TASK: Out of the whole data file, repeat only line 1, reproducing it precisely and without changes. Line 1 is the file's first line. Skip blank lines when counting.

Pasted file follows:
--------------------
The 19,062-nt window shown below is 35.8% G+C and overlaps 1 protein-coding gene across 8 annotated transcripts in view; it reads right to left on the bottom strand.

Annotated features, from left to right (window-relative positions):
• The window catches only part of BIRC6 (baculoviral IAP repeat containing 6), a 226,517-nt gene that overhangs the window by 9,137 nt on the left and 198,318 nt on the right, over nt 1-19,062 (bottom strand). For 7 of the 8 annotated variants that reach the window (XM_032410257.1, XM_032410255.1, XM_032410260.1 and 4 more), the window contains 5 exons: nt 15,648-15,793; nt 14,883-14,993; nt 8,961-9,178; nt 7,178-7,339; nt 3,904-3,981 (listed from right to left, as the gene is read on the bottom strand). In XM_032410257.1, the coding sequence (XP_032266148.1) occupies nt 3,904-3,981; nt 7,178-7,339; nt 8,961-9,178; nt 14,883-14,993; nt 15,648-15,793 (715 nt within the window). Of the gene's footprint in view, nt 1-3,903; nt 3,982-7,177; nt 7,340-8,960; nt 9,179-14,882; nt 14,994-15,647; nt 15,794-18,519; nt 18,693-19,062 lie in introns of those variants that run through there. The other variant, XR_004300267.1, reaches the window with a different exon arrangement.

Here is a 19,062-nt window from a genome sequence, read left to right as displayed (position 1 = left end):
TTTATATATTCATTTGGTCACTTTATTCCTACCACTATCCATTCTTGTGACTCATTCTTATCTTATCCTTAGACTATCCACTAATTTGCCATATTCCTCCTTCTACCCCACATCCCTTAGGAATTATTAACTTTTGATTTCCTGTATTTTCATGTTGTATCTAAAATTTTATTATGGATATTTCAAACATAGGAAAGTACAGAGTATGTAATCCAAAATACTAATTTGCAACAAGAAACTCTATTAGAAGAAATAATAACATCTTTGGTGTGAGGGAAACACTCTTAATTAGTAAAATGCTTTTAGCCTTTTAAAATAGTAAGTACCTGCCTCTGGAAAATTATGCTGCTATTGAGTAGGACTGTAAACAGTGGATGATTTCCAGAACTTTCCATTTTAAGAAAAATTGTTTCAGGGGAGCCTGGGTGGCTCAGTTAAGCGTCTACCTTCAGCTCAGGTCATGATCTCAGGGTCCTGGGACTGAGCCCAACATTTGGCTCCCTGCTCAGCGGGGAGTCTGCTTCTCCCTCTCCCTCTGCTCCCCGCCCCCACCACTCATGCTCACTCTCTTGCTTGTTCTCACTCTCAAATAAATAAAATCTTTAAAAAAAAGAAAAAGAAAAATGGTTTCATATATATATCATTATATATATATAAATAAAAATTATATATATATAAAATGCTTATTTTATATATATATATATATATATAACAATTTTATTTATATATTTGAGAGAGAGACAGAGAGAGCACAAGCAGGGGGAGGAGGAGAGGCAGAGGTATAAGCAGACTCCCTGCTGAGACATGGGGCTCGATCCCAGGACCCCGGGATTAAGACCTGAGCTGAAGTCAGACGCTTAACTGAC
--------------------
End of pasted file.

The 19,062-nt window shown below is 35.8% G+C and overlaps 1 protein-coding gene across 8 annotated transcripts in view; it reads right to left on the bottom strand.